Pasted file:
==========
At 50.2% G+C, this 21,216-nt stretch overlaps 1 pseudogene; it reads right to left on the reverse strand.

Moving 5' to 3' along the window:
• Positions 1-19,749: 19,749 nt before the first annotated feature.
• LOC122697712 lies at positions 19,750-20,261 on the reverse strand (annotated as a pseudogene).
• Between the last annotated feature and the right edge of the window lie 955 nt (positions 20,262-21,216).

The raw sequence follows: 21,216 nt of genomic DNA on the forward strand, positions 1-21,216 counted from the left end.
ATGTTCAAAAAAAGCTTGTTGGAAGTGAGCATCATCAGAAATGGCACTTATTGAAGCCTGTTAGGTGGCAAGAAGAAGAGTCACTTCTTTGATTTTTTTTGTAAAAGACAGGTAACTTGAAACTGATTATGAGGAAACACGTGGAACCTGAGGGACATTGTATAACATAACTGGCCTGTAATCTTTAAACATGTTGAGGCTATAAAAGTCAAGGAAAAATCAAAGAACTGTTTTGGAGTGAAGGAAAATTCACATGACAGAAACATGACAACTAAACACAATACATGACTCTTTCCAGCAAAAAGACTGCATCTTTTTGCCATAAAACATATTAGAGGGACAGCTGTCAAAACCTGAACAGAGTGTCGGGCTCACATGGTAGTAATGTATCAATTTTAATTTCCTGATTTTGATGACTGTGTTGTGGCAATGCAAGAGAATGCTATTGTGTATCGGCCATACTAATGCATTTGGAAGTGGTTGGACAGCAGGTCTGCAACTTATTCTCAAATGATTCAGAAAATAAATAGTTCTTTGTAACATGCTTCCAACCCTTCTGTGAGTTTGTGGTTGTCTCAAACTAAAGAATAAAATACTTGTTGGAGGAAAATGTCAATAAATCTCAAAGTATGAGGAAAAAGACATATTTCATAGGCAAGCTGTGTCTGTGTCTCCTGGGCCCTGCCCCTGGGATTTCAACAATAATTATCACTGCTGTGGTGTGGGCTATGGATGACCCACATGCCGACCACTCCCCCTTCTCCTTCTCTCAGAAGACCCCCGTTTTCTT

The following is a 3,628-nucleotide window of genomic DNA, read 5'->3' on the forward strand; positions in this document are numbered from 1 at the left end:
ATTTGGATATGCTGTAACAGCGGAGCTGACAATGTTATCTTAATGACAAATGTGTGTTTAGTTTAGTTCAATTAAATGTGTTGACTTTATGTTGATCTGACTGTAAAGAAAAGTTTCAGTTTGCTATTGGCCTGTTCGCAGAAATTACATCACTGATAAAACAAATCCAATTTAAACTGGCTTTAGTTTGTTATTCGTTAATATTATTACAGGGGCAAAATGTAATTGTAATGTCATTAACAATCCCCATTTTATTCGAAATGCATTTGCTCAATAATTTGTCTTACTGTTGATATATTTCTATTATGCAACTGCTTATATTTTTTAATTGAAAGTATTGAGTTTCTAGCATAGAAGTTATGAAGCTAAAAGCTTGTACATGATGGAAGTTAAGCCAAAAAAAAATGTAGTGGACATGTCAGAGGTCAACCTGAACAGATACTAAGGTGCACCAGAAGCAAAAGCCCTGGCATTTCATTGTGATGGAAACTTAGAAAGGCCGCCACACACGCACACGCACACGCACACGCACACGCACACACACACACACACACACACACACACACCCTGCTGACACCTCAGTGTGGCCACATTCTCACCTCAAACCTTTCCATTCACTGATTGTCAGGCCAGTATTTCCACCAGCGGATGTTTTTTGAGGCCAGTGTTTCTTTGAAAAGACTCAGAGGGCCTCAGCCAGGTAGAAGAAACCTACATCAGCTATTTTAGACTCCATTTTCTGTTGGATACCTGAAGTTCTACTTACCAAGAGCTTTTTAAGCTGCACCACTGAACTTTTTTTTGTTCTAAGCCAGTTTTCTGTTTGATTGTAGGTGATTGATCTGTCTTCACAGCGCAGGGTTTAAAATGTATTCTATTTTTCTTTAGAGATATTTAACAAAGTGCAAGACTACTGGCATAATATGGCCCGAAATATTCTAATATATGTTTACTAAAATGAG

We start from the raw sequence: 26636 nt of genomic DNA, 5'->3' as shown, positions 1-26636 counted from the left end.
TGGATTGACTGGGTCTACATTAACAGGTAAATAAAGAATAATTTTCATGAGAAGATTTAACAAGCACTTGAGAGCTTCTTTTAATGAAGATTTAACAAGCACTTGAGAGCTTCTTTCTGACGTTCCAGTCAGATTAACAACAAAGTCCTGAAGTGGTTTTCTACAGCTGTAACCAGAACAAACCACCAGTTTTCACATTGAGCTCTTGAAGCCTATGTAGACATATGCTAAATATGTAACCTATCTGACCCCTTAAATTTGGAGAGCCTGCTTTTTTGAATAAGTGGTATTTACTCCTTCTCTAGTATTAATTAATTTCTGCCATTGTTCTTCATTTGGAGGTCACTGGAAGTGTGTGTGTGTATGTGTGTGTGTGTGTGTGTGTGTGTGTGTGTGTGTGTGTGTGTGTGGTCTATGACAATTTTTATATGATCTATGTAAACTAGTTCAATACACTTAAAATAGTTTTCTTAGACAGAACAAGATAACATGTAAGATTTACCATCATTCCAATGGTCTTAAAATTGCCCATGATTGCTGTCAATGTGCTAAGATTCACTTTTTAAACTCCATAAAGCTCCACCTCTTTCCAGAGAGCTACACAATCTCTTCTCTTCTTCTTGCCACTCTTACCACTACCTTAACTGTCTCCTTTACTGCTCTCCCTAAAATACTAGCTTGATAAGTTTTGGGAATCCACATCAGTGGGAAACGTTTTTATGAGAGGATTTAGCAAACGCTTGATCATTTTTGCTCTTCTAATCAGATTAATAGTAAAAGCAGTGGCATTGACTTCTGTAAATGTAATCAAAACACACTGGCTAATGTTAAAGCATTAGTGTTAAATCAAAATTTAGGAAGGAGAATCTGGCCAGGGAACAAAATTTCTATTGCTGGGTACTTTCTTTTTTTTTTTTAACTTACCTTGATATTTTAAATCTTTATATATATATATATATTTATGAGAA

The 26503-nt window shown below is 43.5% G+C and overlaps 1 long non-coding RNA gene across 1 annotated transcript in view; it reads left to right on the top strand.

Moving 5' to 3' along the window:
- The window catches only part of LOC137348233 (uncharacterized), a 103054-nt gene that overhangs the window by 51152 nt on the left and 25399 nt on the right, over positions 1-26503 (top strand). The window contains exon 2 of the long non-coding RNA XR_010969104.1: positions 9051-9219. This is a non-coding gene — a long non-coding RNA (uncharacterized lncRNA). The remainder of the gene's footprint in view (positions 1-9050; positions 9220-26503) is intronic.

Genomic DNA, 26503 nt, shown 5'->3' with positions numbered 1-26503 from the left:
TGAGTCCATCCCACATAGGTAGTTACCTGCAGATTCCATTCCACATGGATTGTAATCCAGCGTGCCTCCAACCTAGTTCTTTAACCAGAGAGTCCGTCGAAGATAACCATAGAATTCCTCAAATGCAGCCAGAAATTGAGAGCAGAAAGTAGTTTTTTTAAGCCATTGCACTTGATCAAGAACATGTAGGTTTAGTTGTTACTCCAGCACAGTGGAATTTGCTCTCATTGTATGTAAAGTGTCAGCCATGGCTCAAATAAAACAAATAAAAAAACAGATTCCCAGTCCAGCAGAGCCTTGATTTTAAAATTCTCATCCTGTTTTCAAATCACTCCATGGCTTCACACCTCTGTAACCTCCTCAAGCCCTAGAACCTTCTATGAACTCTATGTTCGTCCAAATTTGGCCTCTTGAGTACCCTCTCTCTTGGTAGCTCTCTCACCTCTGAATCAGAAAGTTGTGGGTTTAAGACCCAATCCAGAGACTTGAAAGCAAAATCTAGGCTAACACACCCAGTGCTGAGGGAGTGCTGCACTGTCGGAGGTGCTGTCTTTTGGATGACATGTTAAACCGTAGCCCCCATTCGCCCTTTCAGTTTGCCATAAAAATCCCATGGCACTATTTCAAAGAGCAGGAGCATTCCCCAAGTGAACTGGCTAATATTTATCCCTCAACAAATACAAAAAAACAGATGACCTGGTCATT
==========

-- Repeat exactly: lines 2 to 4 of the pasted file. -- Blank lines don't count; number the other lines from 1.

Moving 5' to 3' along the window:
• Positions 1-19,749: 19,749 nt before the first annotated feature.
• LOC122697712 lies at positions 19,750-20,261 on the reverse strand (annotated as a pseudogene).